We must challenge misinterpretations that are often utilized to promote male superiority, such as scripture found in the book of Timothy where it addresses that women are not supposed to lead over men. Many religious leaders apply these texts as the “golden rule”, without acknowledging that these are letters being written from one person to another to address specific situations. Situations such as women not teaching men, because most women were not formally educated at that time. There were great women leaders mentioned throughout the bible. We see Priscilla the religious leader, Deborah the Judge, Huldah the prophet, Phoebe the deacon, Philip’s prophesying daughters, and even Tabitha, who was grieved so heavily when she passed for her good deeds, that Peter prayed and her life was restored. In fact, it was a woman who delivered the first sermon, and two women who shared the gospel message “He has risen.” It is up to us to break these misinterpretations by sharing stories of these phenomenal female leaders not only in the church but outside of the church as well, to help inspire the next Suzan Cook or Joyce Meyer.

 

I know there maybe some of you present who believe this talk doesn’t pertain to you because you aren’t religious, but religion is integrated into our everyday lives, regardless if you are religious or not. The official Motto for the United States is In God We Trust. It appears on all printed currency, and you know what, you don’t have to be religious to spend it. In fact, I have never handed someone money and had them reply, “I can’t accept that, I’m not religious.” Afghanistan, Denmark, Dominican Republic, El Salvador, Fiji, Iraq, Samoa, and so many other countries have National Motto’s, or even governing statutes similar to ours that incorporate the word, God. And I can bet your bottom dollar that not all of their citizens are religious. In these circumstances, I believe that God is supposed to be a representation of the connection of humanity. This is not a discussion aimed to draw you into a religious debate, this is discussion aimed to reframe how we view gender equality and overall humanity. A discussion shedding light on how gender exclusion from religious leadership can impact women and leadership outside of the church. A discussion to eradicate the “it happened to me too” conversations centered around gender exclusion in the church.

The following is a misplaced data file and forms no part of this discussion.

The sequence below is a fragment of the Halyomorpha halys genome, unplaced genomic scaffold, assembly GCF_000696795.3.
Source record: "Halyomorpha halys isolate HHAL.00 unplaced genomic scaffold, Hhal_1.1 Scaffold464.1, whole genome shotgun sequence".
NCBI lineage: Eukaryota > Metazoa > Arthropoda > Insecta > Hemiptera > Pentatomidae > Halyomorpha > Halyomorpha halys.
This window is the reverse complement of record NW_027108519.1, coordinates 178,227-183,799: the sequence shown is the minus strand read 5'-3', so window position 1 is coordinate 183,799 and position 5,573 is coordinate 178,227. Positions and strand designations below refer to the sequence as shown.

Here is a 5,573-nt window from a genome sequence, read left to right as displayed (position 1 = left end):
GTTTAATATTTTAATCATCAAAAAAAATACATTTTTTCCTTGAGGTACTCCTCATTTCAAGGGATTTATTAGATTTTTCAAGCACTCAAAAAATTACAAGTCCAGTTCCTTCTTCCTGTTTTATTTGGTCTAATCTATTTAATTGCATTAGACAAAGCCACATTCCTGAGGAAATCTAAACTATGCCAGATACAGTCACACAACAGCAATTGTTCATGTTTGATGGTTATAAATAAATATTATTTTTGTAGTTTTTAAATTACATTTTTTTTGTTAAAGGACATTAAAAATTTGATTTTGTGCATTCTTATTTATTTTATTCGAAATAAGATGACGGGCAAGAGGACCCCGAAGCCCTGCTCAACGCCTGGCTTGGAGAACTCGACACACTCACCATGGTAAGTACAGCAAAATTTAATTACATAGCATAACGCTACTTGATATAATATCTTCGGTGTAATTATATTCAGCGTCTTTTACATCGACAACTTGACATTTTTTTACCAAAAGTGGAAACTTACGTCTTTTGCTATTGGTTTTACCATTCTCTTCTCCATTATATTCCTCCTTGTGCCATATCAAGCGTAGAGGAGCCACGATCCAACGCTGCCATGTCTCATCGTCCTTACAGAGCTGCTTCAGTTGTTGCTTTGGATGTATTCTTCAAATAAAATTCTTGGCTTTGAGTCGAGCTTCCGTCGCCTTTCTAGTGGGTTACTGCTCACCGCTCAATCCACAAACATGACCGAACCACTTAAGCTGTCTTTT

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Kierra Alderman completed her undergraduate studies with a BS Community Health with a concentration in biology, before completing her MHA in Healthcare Administration. She founded website www.bolempowerment.com in an effort to uplift and encourage those who are suppressed. Kierra has served as a licensed Elder and minister since 2014. She holds a Life coach, Mindfulness as well as Six Sigma Black Belt certification. She has authored two books “Revived” and “Bread of Life” and is working to complete her third book “Coronation Day”. Kierra is an advocate for equality and aims to be a voice for those who remain silenced.